David West (2003, No. 18 by New Orleans Hornets)
David West has been one of the most consistent players for the New Orleans Hornets over the past seven seasons.
Averaging over 16 points and seven rebounds per game, West quietly goes about his job and is a key cog on teams where he is often overshadowed by superstar point guard Chris Paul.
Josh Smith (2004, No. 17 by Atlanta Hawks)
Josh Smith might be the most versatile player in the NBA. A 6'9" small forward, Smith blocks shots with reckless abandon and can score in bunches.
Throughout his career, Smith has averaged nearly eight rebounds per game and has developed a reputation as one of the top defensive players in the game.
Danny Granger (2005, No. 17 by Indiana Pacers)
When Danny Granger slipped out of the lottery in the 2005 NBA Draft, experts were surprised—he was supposed to be as NBA-ready as any prospect.
By 2008-09, Granger averaged 25 PPG and had cemented his position as the Pacers' best player.
David Lee (2005, No. 30 by New York Knicks)
The final pick of the first round in the 2005 NBA Draft was immediately a rebounding force for the New York Knicks.
David Lee's offensive game developed by the time his contract expired. The Golden State Warriors signed him to a big contract and Lee did not disappoint, averaging 16 points and 10 RPG last season.
Monta Ellis (2005, No. 40 by Golden State Warriors)
Monta Ellis is one of the most exciting players in the NBA—something that can't be said about many second-round picks.
Ellis sometimes has questionable shot selection and turns over the ball his fair share of times, but his scoring ability is unquestionable, as he has averaged nearly 25 PPG over the past two seasons.
Ron Artest (1999, No. 16 by the Chicago Bulls)
Ron Artest is best known for his melee, but he is also one of the NBA's best players.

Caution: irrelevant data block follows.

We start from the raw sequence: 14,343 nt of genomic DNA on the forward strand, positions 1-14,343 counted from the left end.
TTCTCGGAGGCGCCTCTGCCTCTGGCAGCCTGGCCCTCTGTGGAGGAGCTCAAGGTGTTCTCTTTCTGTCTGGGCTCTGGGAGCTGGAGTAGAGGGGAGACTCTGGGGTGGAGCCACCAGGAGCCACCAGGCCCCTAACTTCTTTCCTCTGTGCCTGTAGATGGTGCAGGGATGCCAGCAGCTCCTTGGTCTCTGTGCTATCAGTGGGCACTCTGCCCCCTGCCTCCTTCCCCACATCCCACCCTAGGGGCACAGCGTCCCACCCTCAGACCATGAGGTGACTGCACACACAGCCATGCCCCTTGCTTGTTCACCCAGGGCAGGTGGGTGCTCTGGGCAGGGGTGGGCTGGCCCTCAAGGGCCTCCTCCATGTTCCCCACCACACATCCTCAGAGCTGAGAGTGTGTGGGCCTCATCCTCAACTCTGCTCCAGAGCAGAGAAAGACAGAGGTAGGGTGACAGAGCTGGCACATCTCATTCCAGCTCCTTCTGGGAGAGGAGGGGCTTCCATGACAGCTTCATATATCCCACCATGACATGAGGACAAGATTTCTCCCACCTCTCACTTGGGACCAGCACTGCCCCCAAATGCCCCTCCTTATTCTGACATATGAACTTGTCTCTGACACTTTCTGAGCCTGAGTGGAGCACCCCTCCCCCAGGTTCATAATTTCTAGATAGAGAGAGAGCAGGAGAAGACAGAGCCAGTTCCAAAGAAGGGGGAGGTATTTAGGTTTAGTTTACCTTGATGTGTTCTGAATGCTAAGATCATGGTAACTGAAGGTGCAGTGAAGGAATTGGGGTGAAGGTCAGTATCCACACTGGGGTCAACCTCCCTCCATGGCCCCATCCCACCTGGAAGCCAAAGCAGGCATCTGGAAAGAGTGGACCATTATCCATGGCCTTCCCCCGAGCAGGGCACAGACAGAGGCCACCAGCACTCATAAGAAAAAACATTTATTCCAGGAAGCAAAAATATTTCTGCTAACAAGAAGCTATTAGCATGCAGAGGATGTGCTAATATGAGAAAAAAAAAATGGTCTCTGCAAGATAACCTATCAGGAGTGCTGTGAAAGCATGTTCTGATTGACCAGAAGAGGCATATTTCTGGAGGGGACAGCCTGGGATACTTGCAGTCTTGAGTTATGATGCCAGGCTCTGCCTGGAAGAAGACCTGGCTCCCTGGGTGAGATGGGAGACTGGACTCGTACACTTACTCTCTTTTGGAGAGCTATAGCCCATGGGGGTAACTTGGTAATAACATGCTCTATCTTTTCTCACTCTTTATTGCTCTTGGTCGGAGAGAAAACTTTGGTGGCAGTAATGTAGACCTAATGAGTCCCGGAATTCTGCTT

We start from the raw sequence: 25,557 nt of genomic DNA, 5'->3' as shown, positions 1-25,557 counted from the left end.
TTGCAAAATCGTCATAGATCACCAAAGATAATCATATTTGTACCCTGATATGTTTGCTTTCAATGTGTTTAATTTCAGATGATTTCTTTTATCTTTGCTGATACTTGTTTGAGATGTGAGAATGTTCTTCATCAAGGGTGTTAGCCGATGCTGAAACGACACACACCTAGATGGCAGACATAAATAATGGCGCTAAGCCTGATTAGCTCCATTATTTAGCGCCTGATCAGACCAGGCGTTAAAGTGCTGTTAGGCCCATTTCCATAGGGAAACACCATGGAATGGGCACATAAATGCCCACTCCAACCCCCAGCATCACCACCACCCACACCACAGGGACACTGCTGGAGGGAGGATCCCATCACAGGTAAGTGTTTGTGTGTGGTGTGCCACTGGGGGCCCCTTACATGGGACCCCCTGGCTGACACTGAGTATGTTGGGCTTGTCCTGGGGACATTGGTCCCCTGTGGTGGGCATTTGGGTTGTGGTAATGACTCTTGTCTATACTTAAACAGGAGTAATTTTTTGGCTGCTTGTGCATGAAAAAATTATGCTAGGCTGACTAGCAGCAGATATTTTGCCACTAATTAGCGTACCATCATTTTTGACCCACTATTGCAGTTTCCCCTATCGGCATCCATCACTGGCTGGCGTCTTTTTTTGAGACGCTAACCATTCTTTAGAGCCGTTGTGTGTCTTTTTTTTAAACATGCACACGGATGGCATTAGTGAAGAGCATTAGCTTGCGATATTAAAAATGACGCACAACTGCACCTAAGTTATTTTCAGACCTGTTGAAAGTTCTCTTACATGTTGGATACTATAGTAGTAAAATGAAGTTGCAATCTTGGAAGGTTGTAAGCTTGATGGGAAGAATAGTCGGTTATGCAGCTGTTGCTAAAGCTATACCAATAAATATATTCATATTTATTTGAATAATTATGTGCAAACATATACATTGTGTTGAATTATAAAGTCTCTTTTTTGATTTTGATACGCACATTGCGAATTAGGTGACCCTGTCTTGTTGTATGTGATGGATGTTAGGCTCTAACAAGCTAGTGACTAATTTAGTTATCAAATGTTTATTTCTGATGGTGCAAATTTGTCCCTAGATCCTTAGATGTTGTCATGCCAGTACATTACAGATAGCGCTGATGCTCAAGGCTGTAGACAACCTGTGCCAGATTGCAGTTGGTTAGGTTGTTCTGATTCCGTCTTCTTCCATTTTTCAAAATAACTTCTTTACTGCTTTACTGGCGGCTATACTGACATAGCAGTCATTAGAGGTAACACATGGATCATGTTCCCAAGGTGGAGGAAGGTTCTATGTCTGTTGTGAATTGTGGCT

He made a name for himself early on in his career for his defensive prowess. His top scoring seasons came as a member of the Indiana Pacers and Sacramento Kings, but his best play has come playing Dennis Rodman to Kobe Bryant's Michael Jordan over the past two seasons.
Manu Ginobili (1999, No. 57 by the San Antonio Spurs)
The San Antonio Spurs got a steal with the fourth-to-last pick in the 1999 NBA Draft. When the other team knows the ball is going to Tim Duncan late in the game and shifts their defense to stop him, Ginobili is the other player on the court who can create his own shot.
Ginobili's value has become even greater as Duncan has aged more quickly. More of the scoring load falls on Ginobili.
Carlos Boozer (2002, No. 35 by Cleveland Cavaliers)
Carlos Boozer might be the single reason the Miami Heat have had so much trouble defeating the Chicago Bulls this season—Chris Bosh simply can't guard him.
Boozer is a force on the offensive and defensive end as a rebounder. He offers the Bulls stability so their smaller players, like Derrick Rose and Luol Deng, have room to make plays.
Rajon Rondo (2006, No. 21 by Boston Celtics)
Some Celtics fans were surprised when the Celtics chose Rajon Rondo in the 2006 draft over Marcus Williams of UConn. No one is asking questions anymore as Rondo has become the best player on a team with three possible future Hall of Famers.
Despite his poor shooting, Rondo finds ways to score on fast breaks and by getting creative with finishes around the basket. His assist totals have jumped every year he has played, moving up to 11 APG last season.